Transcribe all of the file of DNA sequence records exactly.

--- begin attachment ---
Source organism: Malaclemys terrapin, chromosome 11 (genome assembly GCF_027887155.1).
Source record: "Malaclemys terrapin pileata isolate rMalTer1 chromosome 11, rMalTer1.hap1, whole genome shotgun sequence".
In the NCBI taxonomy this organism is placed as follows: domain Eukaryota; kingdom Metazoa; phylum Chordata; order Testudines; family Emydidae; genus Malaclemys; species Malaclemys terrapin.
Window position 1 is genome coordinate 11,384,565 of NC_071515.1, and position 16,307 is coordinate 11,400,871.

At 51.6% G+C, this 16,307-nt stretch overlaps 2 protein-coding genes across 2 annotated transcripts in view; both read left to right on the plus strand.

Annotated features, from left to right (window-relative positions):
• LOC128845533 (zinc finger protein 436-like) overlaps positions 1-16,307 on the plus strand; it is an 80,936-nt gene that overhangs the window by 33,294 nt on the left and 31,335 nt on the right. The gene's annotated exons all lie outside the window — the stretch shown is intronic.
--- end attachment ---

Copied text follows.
Source organism: Malaclemys terrapin, chromosome 11 (genome assembly GCF_027887155.1).
Source record: "Malaclemys terrapin pileata isolate rMalTer1 chromosome 11, rMalTer1.hap1, whole genome shotgun sequence".
In the NCBI taxonomy this organism is placed as follows: domain Eukaryota; kingdom Metazoa; phylum Chordata; order Testudines; family Emydidae; genus Malaclemys; species Malaclemys terrapin.
Window position 1 is genome coordinate 11,384,565 of NC_071515.1, and position 16,307 is coordinate 11,400,871.

At 51.6% G+C, this 16,307-nt stretch overlaps 2 protein-coding genes across 2 annotated transcripts in view; both read left to right on the plus strand.

Annotated features, from left to right (window-relative positions):
• LOC128845533 (zinc finger protein 436-like) overlaps positions 1-16,307 on the plus strand; it is an 80,936-nt gene that overhangs the window by 33,294 nt on the left and 31,335 nt on the right. The gene's annotated exons all lie outside the window — the stretch shown is intronic.